Forest Lawn may not — fairly or unfairly — have the reputation of being the safest neighbourhood in Calgary, but people running restaurants in the area are stout in their defense of the culturally diverse area.

The southeast neighbourhood, dominated by 17th Avenue S.E., has had its days in the spotlight with a reputation for drug dealing and sex trafficking that put the police and the public on high alert.

In 2014, CBC reported that the “Calgary Police Service (CPS) has launched a new initiative along 17 Avenue S.E.” Authorities formed a “beat team” to secure the area “18 to 20 hours a day, seven days a week, on foot,” the CBC reported. 

According to this year’s Community Crime Statistics report published by CPS, Forest Lawn experienced 185 social disorder cases in January of this year. In July that number jumped to 248. But that is nothing compared to the 677 social disorder cases recorded in July for the hip and trendy Beltline district in Calgary, an area bordered by 10th and 17th Avenues S.W. on the north and south sides and Stampede Park on the east side. On the other hand, one of Calgary’s wealthy neighbourhood, Bel-Aire, had only three recorded cases in the same month. 

However, statistics vary and are perhaps not an accurate indicator of safety in the Forest Lawn area because criminal activity has increased and decreased in the past seven months. In a January to July timespan, non-domestic assault went from four cases to 10, commercial robbery from one to zero, street robbery from zero to two, non-domestic violence from four to zero, residential break and enter from six to two, commercial break and enter from three to one, vehicle theft from 22 to two, theft from vehicle from 12 to 20, and physical disorder from three to 11.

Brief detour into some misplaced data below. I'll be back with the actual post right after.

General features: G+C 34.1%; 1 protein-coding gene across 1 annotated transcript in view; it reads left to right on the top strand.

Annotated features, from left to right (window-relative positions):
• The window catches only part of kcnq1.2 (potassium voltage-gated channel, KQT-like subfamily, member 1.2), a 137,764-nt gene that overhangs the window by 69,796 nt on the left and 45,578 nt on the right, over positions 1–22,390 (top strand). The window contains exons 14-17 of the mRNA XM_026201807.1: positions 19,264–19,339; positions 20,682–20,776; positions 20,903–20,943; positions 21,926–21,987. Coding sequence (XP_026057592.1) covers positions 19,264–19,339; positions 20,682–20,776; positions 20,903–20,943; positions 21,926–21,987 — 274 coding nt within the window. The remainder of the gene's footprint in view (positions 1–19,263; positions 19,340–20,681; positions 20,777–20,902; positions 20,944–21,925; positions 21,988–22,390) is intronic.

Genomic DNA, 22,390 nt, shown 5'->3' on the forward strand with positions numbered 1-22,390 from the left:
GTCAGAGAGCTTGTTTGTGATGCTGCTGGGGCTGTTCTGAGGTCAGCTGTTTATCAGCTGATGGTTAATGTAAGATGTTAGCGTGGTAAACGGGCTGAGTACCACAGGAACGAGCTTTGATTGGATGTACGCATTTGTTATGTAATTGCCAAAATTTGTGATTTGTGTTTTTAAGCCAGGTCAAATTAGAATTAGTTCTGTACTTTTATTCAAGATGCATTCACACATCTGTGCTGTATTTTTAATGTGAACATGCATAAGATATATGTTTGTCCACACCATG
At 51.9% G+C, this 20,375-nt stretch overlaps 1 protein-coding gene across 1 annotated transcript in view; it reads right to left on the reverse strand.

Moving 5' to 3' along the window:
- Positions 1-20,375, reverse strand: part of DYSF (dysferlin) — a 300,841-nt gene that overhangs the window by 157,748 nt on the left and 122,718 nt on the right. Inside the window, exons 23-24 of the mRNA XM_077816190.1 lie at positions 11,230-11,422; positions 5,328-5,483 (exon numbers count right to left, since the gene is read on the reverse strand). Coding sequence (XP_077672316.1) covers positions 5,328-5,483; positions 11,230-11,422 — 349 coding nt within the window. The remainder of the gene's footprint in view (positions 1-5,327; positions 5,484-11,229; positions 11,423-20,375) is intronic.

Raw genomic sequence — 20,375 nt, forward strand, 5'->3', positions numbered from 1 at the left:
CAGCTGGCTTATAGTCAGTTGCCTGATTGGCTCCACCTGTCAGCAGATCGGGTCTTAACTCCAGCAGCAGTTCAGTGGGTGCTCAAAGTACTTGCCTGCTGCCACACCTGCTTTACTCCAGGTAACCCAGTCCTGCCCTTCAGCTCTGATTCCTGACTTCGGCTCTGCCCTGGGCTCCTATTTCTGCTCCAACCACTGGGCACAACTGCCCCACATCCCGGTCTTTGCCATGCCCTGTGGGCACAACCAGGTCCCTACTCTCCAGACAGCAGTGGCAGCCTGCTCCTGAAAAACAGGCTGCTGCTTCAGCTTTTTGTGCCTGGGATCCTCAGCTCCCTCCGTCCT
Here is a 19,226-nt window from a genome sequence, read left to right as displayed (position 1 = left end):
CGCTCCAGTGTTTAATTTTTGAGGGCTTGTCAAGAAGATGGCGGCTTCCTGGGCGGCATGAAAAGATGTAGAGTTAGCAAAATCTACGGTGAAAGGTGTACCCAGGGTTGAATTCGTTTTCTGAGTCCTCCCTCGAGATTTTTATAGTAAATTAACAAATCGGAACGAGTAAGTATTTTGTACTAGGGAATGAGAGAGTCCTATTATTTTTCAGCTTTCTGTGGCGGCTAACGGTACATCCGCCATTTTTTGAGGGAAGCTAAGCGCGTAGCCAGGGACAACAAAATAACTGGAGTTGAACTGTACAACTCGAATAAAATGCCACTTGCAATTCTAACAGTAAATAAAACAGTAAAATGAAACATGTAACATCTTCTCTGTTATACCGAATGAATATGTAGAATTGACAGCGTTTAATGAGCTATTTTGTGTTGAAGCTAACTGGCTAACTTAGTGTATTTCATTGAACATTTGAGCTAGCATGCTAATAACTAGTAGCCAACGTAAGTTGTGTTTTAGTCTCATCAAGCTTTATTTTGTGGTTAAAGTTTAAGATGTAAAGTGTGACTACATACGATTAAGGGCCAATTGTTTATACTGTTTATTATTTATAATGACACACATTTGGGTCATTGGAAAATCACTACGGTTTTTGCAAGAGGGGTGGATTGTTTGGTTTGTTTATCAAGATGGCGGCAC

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Carla Da Costa, the manager, chef and part-owner of MIMO, a Portuguese From left to right: Carmen Costa, Diana Abreu, along with restaurant owners and chefs Isabel Da Costa and her daughter Carla Da Costa present one of MIMO’s top dishes, paella — “a seafood and saffron rice combination with chicken and beef.” Photo courtesy of the International Avenue BRZrestaurant located on 49th Street and 17th Avenue S.E., said Calgary police officers are “very good at their job.” CPS members, she added, “walk around just to be on the secure side.”

“They keep our businesses safe and should anything happen, they’re already there to be on the scene,” said Da Costa on Jul. 26.